Find the press release in German here.

See the CLEW factsheet on Germany’s coal exit commission and the article Gore says Germany faces historic step as coal commission starts work for more information.

Der Tagesspiegel

Solving a complex social problem like the phasing-out of coal - Germany’s traditional and still most important energy source  - is a “core task” of policymakers, and to outsource this task to an external commission amounts to “cowardice and refusal to work,” Jakob Schlandt writes in a commentary in Der Tagesspiegel. While a similar commission has already successfully brokered the orderly decommissioning of nuclear plants, the German coal question is much too difficult and multi-layered for the government to put the onus on others and let them figure out how best to distribute money, jobs, and other resources at the national level, he writes. “Both sides - opponents and friends of coal - can emotionalise their arguments, and while one side will talk about apples, the other will want to talk about pears.” Schlandt considers it even more worrying that the commission begins its work at a time when Germany’s Energiewende has encountered its first fully-fledged crisis: the pro-climate political consensus is increasingly challenged from the right, and the country’s national and international emissions reduction goals now seem out of reach.

Read the commentary in German here.

See the CLEW factsheet on Germany’s coal exit commission and the article Gore says Germany faces historic step as coal commission starts work for more information.

The new Federation for Electric Shipping and Charging Infrastructure has set out to wane ship owners in Germany’s capital off diesel engines and to introduce e-boats instead to reduce inner city air pollution, the federation says in a press release and on its website. According to the Federal Environment Agency (UBA), in cities with a shipping volume comparable to Berlin’s, up to 30 percent of nitrogen oxide pollution and other harmful emissions come from inland water transport. “Spending a normally recreational moment at the Spree [Berlin’s main river] becomes a health liability this way,” the federation says, adding that it will actively lobby the city’s policymakers and ship owners to initiate change.

Find the website in German here

NRW Environment Agency

The German federal state of North Rhine-Westphalia (NRW) is likely to have already met its 2020 emissions reduction target of 25 percent compared to 1990 levels, the state’s environment agency (LANUV) says in a press release. Almost one third of Germany’s total power production takes place in NRW, which is also the country’s most populous state. In 2016, NRW emitted about 286 million tonnes of CO2, 38 million tonnes or 22 percent less than in 1990. Roughly 53 percent of the state’s emissions come from energy production, which, however, is the sector with the greatest reduction thanks to the “low utilisation of existing plants and the decommissioning of others,” the LANUV says. Emissions from transport, on the other hand, have risen by 3.4 percent since the reference year, the agency says.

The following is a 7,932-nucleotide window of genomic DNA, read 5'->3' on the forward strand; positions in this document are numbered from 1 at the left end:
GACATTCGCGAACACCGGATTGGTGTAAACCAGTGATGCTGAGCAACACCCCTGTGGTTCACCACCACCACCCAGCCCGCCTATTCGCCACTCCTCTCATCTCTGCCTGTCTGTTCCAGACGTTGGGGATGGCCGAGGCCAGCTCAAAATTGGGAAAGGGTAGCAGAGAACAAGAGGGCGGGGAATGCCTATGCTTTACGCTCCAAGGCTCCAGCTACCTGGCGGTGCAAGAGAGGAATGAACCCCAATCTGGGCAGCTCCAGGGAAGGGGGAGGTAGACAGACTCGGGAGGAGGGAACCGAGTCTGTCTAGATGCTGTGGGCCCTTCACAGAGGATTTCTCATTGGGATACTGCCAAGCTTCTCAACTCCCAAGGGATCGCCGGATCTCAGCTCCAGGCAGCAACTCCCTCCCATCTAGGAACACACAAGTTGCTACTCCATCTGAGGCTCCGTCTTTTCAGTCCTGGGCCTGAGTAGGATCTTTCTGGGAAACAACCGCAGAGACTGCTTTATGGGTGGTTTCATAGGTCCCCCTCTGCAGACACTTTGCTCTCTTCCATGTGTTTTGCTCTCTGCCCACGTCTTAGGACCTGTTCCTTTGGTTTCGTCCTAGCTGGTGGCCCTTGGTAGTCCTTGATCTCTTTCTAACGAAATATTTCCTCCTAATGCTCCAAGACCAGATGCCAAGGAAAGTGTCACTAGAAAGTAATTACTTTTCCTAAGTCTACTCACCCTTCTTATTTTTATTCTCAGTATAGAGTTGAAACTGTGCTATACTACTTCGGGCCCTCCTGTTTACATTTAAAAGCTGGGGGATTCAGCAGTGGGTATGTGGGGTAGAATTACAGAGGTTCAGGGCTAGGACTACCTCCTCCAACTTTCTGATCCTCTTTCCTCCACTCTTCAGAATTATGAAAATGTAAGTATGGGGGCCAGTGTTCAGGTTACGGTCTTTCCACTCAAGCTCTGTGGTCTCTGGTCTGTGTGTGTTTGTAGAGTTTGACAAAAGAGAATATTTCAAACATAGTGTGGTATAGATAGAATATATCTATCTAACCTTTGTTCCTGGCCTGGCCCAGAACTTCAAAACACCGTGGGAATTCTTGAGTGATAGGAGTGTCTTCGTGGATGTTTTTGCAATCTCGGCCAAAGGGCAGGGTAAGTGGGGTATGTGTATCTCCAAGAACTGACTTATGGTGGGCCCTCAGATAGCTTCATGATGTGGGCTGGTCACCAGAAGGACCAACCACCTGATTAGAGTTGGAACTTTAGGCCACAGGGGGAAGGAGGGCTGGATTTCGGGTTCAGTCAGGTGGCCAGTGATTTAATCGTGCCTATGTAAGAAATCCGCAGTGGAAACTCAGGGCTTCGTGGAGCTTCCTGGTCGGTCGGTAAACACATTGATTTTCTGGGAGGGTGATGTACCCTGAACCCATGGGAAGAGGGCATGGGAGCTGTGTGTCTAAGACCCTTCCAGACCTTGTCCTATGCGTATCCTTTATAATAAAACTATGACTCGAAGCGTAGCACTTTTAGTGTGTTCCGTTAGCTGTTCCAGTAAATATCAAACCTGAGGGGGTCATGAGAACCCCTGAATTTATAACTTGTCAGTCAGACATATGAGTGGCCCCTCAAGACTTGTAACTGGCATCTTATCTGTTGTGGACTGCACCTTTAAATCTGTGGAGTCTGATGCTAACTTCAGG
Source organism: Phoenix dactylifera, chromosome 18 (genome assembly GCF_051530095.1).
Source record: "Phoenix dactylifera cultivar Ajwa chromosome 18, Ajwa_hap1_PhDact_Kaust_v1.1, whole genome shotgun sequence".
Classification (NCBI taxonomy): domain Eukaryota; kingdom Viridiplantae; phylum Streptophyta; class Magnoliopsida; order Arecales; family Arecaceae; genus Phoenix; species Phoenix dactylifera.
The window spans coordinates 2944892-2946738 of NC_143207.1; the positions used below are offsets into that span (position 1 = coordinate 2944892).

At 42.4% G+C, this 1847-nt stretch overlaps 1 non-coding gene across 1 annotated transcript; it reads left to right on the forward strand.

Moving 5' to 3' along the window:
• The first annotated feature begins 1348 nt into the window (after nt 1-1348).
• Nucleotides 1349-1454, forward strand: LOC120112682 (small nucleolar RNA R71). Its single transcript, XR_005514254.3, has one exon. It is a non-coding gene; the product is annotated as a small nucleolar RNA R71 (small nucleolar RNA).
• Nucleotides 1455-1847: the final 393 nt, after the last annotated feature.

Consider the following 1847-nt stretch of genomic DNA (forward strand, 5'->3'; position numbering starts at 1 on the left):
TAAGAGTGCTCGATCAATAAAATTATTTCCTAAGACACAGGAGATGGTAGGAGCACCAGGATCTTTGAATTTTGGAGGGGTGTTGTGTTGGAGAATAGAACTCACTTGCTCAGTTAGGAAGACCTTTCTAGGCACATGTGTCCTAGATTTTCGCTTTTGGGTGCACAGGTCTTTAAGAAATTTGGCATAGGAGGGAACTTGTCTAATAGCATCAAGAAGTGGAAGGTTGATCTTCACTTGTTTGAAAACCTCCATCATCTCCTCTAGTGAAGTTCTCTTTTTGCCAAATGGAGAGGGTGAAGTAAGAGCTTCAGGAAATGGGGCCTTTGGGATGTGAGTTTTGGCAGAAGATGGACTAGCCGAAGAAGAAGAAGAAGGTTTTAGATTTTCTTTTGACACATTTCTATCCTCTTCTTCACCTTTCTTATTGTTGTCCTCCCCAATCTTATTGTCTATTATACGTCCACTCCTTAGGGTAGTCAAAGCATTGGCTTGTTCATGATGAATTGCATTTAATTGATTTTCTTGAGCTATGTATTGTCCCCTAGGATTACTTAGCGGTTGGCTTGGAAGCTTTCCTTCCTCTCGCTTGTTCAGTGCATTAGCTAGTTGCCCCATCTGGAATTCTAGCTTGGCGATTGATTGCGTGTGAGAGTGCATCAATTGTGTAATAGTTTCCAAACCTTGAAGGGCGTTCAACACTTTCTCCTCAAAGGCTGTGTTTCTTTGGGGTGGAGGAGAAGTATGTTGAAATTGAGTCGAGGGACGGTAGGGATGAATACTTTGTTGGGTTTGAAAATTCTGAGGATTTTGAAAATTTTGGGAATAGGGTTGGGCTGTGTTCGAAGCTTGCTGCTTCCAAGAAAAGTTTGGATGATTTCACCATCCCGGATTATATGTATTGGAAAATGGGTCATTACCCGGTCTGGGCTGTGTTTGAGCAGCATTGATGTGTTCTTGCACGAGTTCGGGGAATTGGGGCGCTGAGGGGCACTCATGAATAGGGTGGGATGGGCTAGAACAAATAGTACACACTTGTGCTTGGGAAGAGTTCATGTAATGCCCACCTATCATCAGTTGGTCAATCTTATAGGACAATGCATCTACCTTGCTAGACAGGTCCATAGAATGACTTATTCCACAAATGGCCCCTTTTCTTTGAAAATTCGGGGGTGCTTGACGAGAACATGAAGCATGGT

Read the press release in German here.

See the CLEW article Germany on track to widely miss 2020 climate target – government for more information.

Clean Energy Wire

Parliamentarians from the German opposition Free Democratic Party (FDP) and the Greens took aim at the government’s policies pertaining to energy and the climate, and to the international context of the country’s energy transition, the Energiewende. At a panel organised by the Association of Energy Market Innovators (bne), FDP politician Michael Theurer said Germany should not pursue a relatively ambitious climate policy, but should instead act in coherence with other nations. “I think that it makes no sense and is not a rational strategy – and I would not want to advocate this to the voters – for us to go it alone on the international stage and attempt to reach something that we can’t,” he said.
Green politician Ingrid Nestle countered that it was right for Germany to be open to ambitious proposals coming from abroad. She described carbon pricing as a useful instrument for reaching emissions reduction goals, as it compels the market to favour low-carbon fuels and technologies. In light of French President Emanuel Macron’s call for a Europe-wide carbon tax, Nestle argued that now is the time for Germany to throw its weight behind such a proposal, and said that it is a “shame” that it has not yet done so.
Parliamentarian Johann Saathoff of the Social Democrats (SPD), whose party is a member of the current government coalition, said that Germany serves as an example to countries seeking to limit their carbon pollution around the world. If Germany lowers its ambition and fails to meet its emissions reduction targets, other nations will take note, he added. The 2017 announcement that Germany would likely miss its 2020 climate goal “was communicated globally. Colleagues from Uganda and elsewhere commented  that ‘If even the Germans don’t adhere to their climate targets, then we don’t need to either.’  So the worldwide impact of this announcement was enormous,” he said.

For background, read the factsheet Campaign quotes: Greens and Free Democrats on Energiewende issues.